A week ago, I explained how to compare two files, to see if they were in every respect the same, in particular whether their extended attributes were identical. Although that article stands, I didn’t consider a special situation: when the files in question are archives, compressed or not, which contain other files. Just for good measure, they could be encrypted too, if you want.
To understand how to tackle this, you need to understand what happens when an archive is made.
Normal ‘native’ files consist of three main types of data:
- the attributes, including basic information about the file such as its name, date of creation, and other admin information about it;
- the extended attributes, or xattrs, which are not stored with the file, but in the file system metadata of that volume;
- the data (‘data fork’), which is the content that you normally get to see, such as the text content of a text file.
When they are turned into an archive, which might be compressed and/or encrypted, those three parts are flattened together. The attributes are mostly put into a directory section of the archive file, and the extended attributes and data are then put together into the data (‘data fork’) of the archive file.
I don’t know of any archive format which keeps the extended attributes as xattrs. This makes it simple to preserve the extended attributes even when the archive may be stored on a file system or storage which doesn’t understand xattrs at all. Only when you unarchive the file is the data stored from the file’s xattrs turned back into extended attributes, and tucked away in the file system metadata.
Given that, how can we reliably compare two archives, to tell whether their contents are identical?
The processes of archiving and unarchiving involve one-to-one mappings. Using the same method of archiving, there is only one archive which can be made from each file, and each archived file can only unarchive into one file. So comparing the two archives using a binary comparison tool such as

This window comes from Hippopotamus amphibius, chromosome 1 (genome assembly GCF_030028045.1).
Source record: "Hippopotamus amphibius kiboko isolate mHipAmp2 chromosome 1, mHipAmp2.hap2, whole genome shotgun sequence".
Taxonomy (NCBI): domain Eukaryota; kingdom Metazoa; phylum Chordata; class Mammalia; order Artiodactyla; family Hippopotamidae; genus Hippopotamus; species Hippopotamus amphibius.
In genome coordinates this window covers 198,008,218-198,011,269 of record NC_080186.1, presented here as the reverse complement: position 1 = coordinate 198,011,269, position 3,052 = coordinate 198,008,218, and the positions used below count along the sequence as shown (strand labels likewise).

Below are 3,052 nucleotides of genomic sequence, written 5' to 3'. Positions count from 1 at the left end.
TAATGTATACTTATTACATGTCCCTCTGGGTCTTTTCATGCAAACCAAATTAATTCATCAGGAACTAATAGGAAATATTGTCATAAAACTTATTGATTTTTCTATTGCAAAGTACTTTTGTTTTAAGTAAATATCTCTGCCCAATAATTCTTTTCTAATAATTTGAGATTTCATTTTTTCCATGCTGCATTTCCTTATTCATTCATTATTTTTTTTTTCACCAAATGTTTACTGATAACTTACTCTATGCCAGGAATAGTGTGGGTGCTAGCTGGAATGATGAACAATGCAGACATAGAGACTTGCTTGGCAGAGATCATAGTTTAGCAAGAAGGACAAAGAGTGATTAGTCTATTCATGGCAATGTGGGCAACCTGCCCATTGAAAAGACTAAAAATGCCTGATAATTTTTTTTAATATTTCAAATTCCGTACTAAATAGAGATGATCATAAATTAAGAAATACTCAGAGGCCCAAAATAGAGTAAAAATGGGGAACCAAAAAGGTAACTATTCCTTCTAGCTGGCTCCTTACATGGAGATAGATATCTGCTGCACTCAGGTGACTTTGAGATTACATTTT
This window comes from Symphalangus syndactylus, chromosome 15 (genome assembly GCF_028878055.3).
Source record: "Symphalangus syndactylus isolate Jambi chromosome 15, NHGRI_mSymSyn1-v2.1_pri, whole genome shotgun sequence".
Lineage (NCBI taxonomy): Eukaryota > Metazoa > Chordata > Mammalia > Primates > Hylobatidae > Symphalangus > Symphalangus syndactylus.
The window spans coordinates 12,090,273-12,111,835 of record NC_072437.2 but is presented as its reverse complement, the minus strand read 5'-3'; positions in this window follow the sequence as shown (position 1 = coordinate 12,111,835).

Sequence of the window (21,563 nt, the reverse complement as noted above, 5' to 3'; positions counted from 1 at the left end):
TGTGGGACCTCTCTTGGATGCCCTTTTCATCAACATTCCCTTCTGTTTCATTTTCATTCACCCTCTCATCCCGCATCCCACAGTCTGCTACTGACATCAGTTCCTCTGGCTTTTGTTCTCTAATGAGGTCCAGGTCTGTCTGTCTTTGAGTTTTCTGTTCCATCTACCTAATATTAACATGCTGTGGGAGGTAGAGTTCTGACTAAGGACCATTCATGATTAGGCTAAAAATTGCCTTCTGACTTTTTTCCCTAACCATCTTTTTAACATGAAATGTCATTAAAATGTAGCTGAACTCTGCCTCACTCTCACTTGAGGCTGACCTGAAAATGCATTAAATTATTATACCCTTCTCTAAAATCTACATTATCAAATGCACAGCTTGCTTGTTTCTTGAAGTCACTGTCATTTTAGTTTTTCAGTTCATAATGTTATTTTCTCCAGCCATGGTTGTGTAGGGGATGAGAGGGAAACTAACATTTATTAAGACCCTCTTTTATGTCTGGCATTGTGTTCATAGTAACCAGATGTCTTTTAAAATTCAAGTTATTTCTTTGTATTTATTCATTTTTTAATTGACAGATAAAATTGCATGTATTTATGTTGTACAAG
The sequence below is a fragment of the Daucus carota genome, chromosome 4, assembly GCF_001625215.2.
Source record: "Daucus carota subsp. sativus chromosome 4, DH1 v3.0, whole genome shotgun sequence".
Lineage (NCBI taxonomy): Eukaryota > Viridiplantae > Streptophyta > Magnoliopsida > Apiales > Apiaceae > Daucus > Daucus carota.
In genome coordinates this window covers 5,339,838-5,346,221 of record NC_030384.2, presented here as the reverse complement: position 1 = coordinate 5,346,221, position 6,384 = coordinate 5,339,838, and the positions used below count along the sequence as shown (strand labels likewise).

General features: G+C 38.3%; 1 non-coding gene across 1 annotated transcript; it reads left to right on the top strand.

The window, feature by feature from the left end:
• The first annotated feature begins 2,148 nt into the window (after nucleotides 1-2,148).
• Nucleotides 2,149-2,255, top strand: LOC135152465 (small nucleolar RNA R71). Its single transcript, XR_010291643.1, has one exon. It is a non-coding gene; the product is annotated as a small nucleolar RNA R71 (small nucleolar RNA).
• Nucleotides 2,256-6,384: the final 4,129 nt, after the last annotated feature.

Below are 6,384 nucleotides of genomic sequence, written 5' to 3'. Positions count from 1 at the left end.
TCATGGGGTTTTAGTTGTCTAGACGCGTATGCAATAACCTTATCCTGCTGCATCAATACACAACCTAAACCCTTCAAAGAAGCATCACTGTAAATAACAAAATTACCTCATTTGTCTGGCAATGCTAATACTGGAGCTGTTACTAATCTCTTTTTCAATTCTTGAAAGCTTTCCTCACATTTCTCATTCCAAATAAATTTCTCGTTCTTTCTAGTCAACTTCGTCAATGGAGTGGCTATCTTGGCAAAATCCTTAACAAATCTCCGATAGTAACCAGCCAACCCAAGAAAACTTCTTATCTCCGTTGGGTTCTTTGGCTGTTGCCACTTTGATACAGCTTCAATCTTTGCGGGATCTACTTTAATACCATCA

cmp will reveal whether their contents are identical, so long as the archives were built in an identical manner. So the first and simplest test is to compare the data fork of the two archives:
cmp archive1.sitx archive2.sitx
The snag with this is that it is usually possible to build two or more archives which contain exactly the same files, only in a different order. Although those would then actually contain identical files, simple comparison of the archived files would incorrectly report them as being different. This could also occur if the same files were archived using different versions of the archiving tool, which write the archive using a slightly different structure.
The next step, then, if the initial comparison suggests that their data forks may be different, is to unarchive their contents into a temporary folder, and compare those contents one file at a time. If you’re wanting truly identical archives, then an easy approach here is to step through each file in archive A, find whether there is an identically-named item in archive B, then compare those two with respect to their data and xattr contents.
Keep a tally count of the number of files checked in archive A, and at the end ensure that matches the total number of files in archive B. If you don’t do that, you won’t discover when archive B contains files which are not in archive A at all.
I can think of three additional twists which can make this more complex still.
Do you want to know details of the differences, or is it sufficient to know whether they are identical, or different? Working through detailed comparisons to detect and report all the differences can be quite demanding, and you could end up with a report listing thousands of differences, which get messy to handle.
How close do you want these files to match? You may want to build in tolerance for differences in attributes, such as different creation/modification dates, or even different names, provided that the data forks and xattrs match identically. Flexibility here comes at the cost of complexity.
Some archive formats store files using a standard flattened format, so you could simply extract that flattened format (in which xattrs are effectively part of the file’s data) and compare that as a chunk of data. That could be much quicker than unarchiving both the archives, and would probably be the preferred ‘professional’ solution.
If you simply want to know whether the archives contain identical files or not, it shouldn’t be hard to write an Automator workflow, AppleScript, or shell script based on
cmpxat which will do this very well.